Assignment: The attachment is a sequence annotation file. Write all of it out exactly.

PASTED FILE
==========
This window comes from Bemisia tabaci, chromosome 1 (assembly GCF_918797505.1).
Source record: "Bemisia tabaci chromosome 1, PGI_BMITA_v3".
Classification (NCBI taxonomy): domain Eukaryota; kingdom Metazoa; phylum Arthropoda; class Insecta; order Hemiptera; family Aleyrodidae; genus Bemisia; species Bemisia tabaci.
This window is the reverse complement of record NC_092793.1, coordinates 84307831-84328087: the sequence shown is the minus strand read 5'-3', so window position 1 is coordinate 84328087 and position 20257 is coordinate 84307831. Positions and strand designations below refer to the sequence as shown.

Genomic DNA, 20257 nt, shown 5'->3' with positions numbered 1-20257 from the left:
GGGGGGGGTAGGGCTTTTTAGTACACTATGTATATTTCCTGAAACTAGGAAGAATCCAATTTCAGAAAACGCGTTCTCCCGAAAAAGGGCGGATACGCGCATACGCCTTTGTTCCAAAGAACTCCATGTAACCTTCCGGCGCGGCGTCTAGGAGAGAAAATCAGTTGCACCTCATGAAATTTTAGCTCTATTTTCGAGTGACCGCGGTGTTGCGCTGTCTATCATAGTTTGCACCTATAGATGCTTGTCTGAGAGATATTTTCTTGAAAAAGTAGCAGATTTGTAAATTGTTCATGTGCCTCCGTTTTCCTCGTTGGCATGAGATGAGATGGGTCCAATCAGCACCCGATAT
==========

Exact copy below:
This window comes from Bemisia tabaci, chromosome 1 (assembly GCF_918797505.1).
Source record: "Bemisia tabaci chromosome 1, PGI_BMITA_v3".
Classification (NCBI taxonomy): domain Eukaryota; kingdom Metazoa; phylum Arthropoda; class Insecta; order Hemiptera; family Aleyrodidae; genus Bemisia; species Bemisia tabaci.
This window is the reverse complement of record NC_092793.1, coordinates 84307831-84328087: the sequence shown is the minus strand read 5'-3', so window position 1 is coordinate 84328087 and position 20257 is coordinate 84307831. Positions and strand designations below refer to the sequence as shown.

Genomic DNA, 20257 nt, shown 5'->3' with positions numbered 1-20257 from the left:
GGGGGGGGTAGGGCTTTTTAGTACACTATGTATATTTCCTGAAACTAGGAAGAATCCAATTTCAGAAAACGCGTTCTCCCGAAAAAGGGCGGATACGCGCATACGCCTTTGTTCCAAAGAACTCCATGTAACCTTCCGGCGCGGCGTCTAGGAGAGAAAATCAGTTGCACCTCATGAAATTTTAGCTCTATTTTCGAGTGACCGCGGTGTTGCGCTGTCTATCATAGTTTGCACCTATAGATGCTTGTCTGAGAGATATTTTCTTGAAAAAGTAGCAGATTTGTAAATTGTTCATGTGCCTCCGTTTTCCTCGTTGGCATGAGATGAGATGGGTCCAATCAGCACCCGATAT